The Public Company Accounting Oversight Board (PCAOB) said its 2006 inspections of firms that audit public companies will focus on whether they expended their efforts and resources efficiently in achieving the objectives described in PCAOB Auditing Standard no. 2, An Audit of Internal Control Over Financial Reporting Performed in Conjunction With an Audit of Financial Statements. This year nine firms—eight U.S. and one Canadian—that each audit more than 100 public companies will undergo inspection, along with selected smaller domestic and foreign firms that audit at least one public entity ( ).

The board also issued two informational statements. One, an overview of Auditing Standard no. 4, Reporting on Whether a Previously Reported Material Weakness Continues to Exist, helps auditors understand and comply with the standard’s required auditing procedures ( ). The other is a series of answers to frequently asked questions about the accounting support fee certain public companies and mutual funds pay to fund the PCAOB’s activities ( ). The fee applies only to equity issuers and investment-company issuers that during the prior calendar year had average monthly market capitalizations greater than $25 million and $250 million, respectively.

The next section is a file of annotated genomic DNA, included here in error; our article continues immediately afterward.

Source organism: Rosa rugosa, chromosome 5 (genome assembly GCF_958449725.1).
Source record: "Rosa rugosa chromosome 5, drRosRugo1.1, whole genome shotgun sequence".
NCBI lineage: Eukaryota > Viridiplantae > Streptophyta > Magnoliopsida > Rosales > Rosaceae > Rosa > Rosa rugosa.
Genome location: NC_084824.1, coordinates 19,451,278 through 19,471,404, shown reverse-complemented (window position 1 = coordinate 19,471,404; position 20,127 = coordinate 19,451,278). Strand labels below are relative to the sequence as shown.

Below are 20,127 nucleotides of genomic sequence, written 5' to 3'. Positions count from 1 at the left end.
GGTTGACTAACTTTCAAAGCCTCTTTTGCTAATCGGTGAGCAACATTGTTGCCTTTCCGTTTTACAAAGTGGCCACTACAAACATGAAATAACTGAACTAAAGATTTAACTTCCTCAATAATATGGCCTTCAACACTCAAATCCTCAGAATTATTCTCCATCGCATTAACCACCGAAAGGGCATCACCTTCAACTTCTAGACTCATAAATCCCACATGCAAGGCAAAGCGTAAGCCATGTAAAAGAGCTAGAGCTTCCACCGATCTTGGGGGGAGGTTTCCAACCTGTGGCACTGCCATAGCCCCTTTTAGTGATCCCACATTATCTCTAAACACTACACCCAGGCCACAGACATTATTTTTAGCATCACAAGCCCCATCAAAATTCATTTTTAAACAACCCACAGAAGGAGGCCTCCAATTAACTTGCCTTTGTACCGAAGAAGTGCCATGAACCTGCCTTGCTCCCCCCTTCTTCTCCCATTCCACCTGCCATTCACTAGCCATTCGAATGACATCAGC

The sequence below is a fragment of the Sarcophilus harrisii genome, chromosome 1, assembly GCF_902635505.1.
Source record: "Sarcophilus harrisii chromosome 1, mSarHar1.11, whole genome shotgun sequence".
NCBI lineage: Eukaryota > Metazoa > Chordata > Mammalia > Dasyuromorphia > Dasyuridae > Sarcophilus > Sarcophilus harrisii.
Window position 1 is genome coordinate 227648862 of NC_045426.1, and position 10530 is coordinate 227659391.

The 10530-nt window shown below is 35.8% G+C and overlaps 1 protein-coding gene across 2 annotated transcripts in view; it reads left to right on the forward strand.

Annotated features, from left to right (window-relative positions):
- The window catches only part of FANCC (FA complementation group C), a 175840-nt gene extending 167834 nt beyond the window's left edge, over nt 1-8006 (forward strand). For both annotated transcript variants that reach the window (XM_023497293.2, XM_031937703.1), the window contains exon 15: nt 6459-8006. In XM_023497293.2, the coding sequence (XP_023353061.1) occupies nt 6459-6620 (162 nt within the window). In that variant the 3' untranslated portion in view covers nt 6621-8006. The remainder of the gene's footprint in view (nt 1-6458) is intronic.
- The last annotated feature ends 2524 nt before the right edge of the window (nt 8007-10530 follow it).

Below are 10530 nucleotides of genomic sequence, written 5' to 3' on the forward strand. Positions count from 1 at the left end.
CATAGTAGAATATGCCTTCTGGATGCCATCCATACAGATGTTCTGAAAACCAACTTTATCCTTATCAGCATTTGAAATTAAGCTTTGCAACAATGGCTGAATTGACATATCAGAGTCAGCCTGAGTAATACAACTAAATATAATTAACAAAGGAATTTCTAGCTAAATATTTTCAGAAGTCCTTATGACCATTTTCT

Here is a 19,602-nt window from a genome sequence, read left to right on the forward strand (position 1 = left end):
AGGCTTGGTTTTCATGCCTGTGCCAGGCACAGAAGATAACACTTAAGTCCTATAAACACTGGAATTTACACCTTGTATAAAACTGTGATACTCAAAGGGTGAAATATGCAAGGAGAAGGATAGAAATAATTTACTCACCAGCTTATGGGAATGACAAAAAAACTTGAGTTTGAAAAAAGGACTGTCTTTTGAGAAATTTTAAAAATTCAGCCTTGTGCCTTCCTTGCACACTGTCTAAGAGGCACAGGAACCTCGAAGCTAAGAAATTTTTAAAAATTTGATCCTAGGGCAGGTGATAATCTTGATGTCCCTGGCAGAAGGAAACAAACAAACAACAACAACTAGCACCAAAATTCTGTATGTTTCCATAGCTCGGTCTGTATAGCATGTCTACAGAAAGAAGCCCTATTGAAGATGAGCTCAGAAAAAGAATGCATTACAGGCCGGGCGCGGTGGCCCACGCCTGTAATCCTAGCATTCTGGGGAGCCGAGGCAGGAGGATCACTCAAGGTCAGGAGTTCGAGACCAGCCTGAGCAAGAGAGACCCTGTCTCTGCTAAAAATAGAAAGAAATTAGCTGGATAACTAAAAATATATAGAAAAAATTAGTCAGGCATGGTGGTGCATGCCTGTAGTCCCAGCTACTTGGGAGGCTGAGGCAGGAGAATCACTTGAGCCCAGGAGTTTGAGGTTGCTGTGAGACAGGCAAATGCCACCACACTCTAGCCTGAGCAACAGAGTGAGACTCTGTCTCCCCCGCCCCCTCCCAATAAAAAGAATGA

Year-end tax planning and what’s new for 2016

Practitioners need to consider several tax planning opportunities to review with their clients before the end of the year. This report offers strategies for individuals and businesses, as well as recent federal tax law changes affecting this year’s tax returns.


News quiz: Retirement planning, tax practice, and fraud risk

Recent reports focused on a survey that gauges the worries about retirement among CPA financial planners’ clients, a suit that affects tax practitioners, and a guide that offers advice on fraud risk. See how much you know with this short quiz.


Bolster your data defenses

As you weather the dog days of summer, it’s a good time to make sure your cybersecurity structure can stand up to the heat of external and internal threats. Here are six steps to help shore up your systems.